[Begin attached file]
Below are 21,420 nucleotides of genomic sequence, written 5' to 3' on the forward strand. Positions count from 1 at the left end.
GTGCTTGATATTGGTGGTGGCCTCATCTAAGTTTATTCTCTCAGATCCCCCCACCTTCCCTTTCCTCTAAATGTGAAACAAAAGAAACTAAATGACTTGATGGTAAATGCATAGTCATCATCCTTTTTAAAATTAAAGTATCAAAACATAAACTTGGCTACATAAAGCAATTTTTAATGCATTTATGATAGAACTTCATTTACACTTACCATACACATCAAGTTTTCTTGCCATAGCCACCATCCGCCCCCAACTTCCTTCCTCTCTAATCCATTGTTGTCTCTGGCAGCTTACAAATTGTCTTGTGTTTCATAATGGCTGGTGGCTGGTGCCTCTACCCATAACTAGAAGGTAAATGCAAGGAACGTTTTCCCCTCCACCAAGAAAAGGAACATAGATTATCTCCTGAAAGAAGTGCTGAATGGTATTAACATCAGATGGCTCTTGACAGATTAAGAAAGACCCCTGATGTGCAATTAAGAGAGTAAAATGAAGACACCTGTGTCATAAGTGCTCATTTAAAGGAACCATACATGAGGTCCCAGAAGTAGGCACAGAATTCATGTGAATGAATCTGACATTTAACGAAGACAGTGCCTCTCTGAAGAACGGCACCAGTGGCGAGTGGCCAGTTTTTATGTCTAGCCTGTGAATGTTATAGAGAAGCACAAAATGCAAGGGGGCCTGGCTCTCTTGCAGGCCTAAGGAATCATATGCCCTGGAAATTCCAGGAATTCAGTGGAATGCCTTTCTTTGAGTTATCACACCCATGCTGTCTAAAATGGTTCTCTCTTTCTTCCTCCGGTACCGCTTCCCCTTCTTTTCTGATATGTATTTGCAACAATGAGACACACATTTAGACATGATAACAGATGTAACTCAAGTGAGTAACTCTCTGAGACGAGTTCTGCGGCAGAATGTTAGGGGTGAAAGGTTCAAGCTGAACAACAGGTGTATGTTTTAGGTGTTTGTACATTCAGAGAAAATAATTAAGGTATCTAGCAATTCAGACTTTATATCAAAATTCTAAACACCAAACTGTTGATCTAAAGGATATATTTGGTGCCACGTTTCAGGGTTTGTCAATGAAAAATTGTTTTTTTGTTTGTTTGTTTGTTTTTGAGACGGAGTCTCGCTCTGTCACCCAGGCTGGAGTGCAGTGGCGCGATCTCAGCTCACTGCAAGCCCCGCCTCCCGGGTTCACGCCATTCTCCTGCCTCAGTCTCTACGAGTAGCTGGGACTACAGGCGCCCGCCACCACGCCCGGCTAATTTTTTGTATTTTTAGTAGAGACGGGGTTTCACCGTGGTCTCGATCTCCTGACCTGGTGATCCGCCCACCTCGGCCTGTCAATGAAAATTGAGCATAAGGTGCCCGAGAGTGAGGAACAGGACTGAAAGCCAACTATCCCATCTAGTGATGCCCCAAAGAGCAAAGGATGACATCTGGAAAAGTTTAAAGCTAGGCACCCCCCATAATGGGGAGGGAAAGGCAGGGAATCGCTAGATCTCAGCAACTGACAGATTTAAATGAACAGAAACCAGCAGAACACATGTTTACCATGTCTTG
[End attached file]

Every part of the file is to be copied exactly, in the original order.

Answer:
Below are 21,420 nucleotides of genomic sequence, written 5' to 3' on the forward strand. Positions count from 1 at the left end.
GTGCTTGATATTGGTGGTGGCCTCATCTAAGTTTATTCTCTCAGATCCCCCCACCTTCCCTTTCCTCTAAATGTGAAACAAAAGAAACTAAATGACTTGATGGTAAATGCATAGTCATCATCCTTTTTAAAATTAAAGTATCAAAACATAAACTTGGCTACATAAAGCAATTTTTAATGCATTTATGATAGAACTTCATTTACACTTACCATACACATCAAGTTTTCTTGCCATAGCCACCATCCGCCCCCAACTTCCTTCCTCTCTAATCCATTGTTGTCTCTGGCAGCTTACAAATTGTCTTGTGTTTCATAATGGCTGGTGGCTGGTGCCTCTACCCATAACTAGAAGGTAAATGCAAGGAACGTTTTCCCCTCCACCAAGAAAAGGAACATAGATTATCTCCTGAAAGAAGTGCTGAATGGTATTAACATCAGATGGCTCTTGACAGATTAAGAAAGACCCCTGATGTGCAATTAAGAGAGTAAAATGAAGACACCTGTGTCATAAGTGCTCATTTAAAGGAACCATACATGAGGTCCCAGAAGTAGGCACAGAATTCATGTGAATGAATCTGACATTTAACGAAGACAGTGCCTCTCTGAAGAACGGCACCAGTGGCGAGTGGCCAGTTTTTATGTCTAGCCTGTGAATGTTATAGAGAAGCACAAAATGCAAGGGGGCCTGGCTCTCTTGCAGGCCTAAGGAATCATATGCCCTGGAAATTCCAGGAATTCAGTGGAATGCCTTTCTTTGAGTTATCACACCCATGCTGTCTAAAATGGTTCTCTCTTTCTTCCTCCGGTACCGCTTCCCCTTCTTTTCTGATATGTATTTGCAACAATGAGACACACATTTAGACATGATAACAGATGTAACTCAAGTGAGTAACTCTCTGAGACGAGTTCTGCGGCAGAATGTTAGGGGTGAAAGGTTCAAGCTGAACAACAGGTGTATGTTTTAGGTGTTTGTACATTCAGAGAAAATAATTAAGGTATCTAGCAATTCAGACTTTATATCAAAATTCTAAACACCAAACTGTTGATCTAAAGGATATATTTGGTGCCACGTTTCAGGGTTTGTCAATGAAAAATTGTTTTTTTGTTTGTTTGTTTGTTTTTGAGACGGAGTCTCGCTCTGTCACCCAGGCTGGAGTGCAGTGGCGCGATCTCAGCTCACTGCAAGCCCCGCCTCCCGGGTTCACGCCATTCTCCTGCCTCAGTCTCTACGAGTAGCTGGGACTACAGGCGCCCGCCACCACGCCCGGCTAATTTTTTGTATTTTTAGTAGAGACGGGGTTTCACCGTGGTCTCGATCTCCTGACCTGGTGATCCGCCCACCTCGGCCTGTCAATGAAAATTGAGCATAAGGTGCCCGAGAGTGAGGAACAGGACTGAAAGCCAACTATCCCATCTAGTGATGCCCCAAAGAGCAAAGGATGACATCTGGAAAAGTTTAAAGCTAGGCACCCCCCATAATGGGGAGGGAAAGGCAGGGAATCGCTAGATCTCAGCAACTGACAGATTTAAATGAACAGAAACCAGCAGAACACATGTTTACCATGTCTTG